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Author Topic: Is law school even worth it?  (Read 4352 times)

harkkam

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Is law school even worth it?
« on: September 17, 2010, 06:49:55 AM »
I've been reading everywhere that Law school grads are having a hard time finding a job. Would going to one of the top 30 law schools make getting a job a little more certain.

Are those who are graduating from the low level law schools having a hard time finding jobs?

marcus-aurelius

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Re: Is law school even worth it?
« Reply #1 on: September 17, 2010, 08:30:10 AM »
The higher ranking school you go to, the better your chances.  In the T20, I have not found a school with less than a 93% rate of employment  9 months after graduation.  Not to shabby for the poor economy.  I'd assume that the bottom 10% of many schools struggle to find jobs

Hamilton

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Re: Is law school even worth it?
« Reply #2 on: September 17, 2010, 09:18:42 AM »
The key is to BOTH go to the highest ranked school you can AND rank as high in the class as you can.  Those 2 factors will be huge in improving employment odds.  Then you must balance whether you will take on more debt going to school A or school B.

It is tough out there - but if you truly want to be a lawyer, then your best bet is to excell lat law school and finish at or near the top of your class.  Middle 50% is not going to cut it these days.

WRT employment stats presented by m-a, one needs to dig much deeper and find out what "93% after 9 months" truly means.  93% as associates in firms, or 10% as associates, 30% in previous non-law jobs, 50% doing crap jobs scrounged up by the law school, and 13% in solo?  You can't take the law school employment numbers at face value.

harkkam

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Re: Is law school even worth it?
« Reply #3 on: September 17, 2010, 09:28:51 AM »
My next question is that I have done some research about the lifestyle and working conditions of lawyers who work at big law firms.

I can come right out and say that I don't have the desire to earn 100K+ meaning making anywhere from 80k-95k will make me happy. I can spread the loan on a 30 year term even though it will cost me more in interest, it will increase my monthly cash flow.

I want to work 9-5 and have good vacation days etc. I know that its possible in the Federal Government as an attorney, along with job security which you cant put a price on.

If I was to attend a tier 1 law school, suppose a school ranking in the lower end 40-50 of the Tier 1.

What would be the odds that I could get a entry level position in the Federal government?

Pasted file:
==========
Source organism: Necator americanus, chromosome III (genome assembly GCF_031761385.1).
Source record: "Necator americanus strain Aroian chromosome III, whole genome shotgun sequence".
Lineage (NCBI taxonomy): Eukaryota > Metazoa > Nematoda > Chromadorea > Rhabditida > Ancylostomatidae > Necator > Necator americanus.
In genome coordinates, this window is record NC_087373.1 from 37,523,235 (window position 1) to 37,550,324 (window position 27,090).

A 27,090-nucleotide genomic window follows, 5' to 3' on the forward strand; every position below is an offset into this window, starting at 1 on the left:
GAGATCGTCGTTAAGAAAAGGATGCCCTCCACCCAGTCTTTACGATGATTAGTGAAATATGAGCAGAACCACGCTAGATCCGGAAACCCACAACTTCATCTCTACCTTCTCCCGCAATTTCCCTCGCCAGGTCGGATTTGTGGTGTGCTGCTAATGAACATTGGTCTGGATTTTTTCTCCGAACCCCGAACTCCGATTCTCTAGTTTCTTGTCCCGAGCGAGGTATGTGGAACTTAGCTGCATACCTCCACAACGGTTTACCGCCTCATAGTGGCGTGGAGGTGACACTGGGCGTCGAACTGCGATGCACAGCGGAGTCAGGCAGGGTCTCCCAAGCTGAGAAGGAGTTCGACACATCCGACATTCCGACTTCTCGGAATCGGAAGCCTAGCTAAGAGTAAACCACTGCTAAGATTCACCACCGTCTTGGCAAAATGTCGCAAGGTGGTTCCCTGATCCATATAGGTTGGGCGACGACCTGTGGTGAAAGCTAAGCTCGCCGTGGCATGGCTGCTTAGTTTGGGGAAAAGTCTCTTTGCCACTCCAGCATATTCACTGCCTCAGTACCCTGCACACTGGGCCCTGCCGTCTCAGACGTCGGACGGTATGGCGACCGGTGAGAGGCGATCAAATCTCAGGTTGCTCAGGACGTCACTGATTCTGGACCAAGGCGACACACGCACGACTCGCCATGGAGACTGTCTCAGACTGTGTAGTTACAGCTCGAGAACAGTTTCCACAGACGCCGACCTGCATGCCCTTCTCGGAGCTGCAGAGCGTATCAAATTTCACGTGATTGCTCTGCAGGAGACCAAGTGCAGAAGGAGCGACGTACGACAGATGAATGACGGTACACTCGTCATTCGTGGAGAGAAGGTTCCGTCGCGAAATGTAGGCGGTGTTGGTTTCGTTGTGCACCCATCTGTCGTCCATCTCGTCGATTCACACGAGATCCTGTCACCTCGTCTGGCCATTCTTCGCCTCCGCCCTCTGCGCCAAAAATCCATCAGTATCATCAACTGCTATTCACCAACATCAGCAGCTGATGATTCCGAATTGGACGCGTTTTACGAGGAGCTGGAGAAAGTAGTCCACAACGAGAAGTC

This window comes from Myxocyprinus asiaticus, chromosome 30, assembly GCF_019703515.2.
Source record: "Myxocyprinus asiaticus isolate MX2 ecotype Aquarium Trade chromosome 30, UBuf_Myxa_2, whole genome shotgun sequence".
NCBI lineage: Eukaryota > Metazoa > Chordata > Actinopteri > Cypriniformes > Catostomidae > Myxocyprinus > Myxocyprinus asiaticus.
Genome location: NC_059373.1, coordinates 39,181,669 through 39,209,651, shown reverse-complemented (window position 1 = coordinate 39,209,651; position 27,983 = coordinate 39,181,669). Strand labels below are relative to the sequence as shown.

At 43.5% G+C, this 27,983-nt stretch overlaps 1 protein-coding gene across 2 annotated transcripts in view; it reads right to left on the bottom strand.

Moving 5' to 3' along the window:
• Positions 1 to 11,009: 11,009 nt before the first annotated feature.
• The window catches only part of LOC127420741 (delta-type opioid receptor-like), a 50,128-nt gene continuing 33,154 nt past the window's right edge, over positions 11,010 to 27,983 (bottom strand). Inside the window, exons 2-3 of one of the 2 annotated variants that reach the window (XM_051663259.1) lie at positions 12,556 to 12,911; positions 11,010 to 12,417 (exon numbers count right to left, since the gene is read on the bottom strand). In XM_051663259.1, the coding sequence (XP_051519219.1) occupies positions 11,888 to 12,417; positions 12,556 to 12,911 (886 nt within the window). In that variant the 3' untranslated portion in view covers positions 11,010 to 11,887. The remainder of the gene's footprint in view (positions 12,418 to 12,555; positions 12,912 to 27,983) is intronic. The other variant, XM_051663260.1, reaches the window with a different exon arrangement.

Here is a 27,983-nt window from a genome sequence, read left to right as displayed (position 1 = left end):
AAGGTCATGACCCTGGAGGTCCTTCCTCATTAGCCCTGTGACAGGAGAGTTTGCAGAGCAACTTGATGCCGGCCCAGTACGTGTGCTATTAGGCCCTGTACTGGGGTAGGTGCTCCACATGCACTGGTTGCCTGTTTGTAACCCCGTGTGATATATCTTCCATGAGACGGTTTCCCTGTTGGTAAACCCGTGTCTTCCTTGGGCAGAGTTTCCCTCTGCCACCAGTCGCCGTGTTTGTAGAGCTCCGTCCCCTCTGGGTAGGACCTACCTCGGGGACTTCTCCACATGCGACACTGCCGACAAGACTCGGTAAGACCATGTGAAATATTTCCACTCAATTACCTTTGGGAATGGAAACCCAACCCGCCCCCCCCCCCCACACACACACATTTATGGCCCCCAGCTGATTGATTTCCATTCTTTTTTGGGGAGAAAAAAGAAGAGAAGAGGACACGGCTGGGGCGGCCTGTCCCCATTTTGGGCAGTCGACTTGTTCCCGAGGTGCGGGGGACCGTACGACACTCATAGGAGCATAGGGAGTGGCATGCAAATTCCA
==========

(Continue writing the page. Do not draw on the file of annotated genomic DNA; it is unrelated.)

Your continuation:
I looked at Usajobs.gov and they have positions for attorney advisor which start at 50k but have great promotional opportunity increasing in salary over time.

I have heard however that securing a federal job is difficult. I'm not looking to start working for the SEC or other high ranking departments. I just want to get my foot in the door.

Working the occasional extra hour or two or giving up on weekend a month is fine and I know that as a new lawyer even in the federal government you will have to make sacrifices, but 60-80 hour work weeks are not my thing.

Thats why I want to pursue law with the hopes of working for the federal government. I just want to know how hard that is? 

nealric

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Re: Is law school even worth it?
« Reply #4 on: September 17, 2010, 10:21:07 AM »
Quote
The higher ranking school you go to, the better your chances.  In the T20, I have not found a school with less than a 93% rate of employment  9 months after graduation.  Not to shabby for the poor economy.  I'd assume that the bottom 10% of many schools struggle to find jobs
 

#1: You do realize that "employed" counts bartenders and Starbucks barristas?
#2: US news stats are very misleading/inaccurate (Especially with respect to salaries)


Quote
Thats why I want to pursue law with the hopes of working for the federal government. I just want to know how hard that is?
 

It's not easy. I would put your odds at 1/4 from a 40-50 ranked school. Odds are a bit better if you are willing to do JAG (but that's not a 9-5 job). You also have to keep in mind that the 80-90k 9-5 job is the snipe of legal employment for new gradates.
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Chief justice Earl Warren wasn't a stripper!
Now who's being naive?

Hamilton

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Re: Is law school even worth it?
« Reply #5 on: September 17, 2010, 10:53:51 AM »
Perhaps law is not the career for you.  I am not reading anywhere that you really want to be a lawyer.  When you love what you do and have a passion, you dont put a limit on how many hours/week you are willing to do it.  Law school is a huge time and money commitment - it would be a waste to do it if there was no passion for it.

As I have said before - do something you love and that actually benefits society.

My next question is that I have done some research about the lifestyle and working conditions of lawyers who work at big law firms.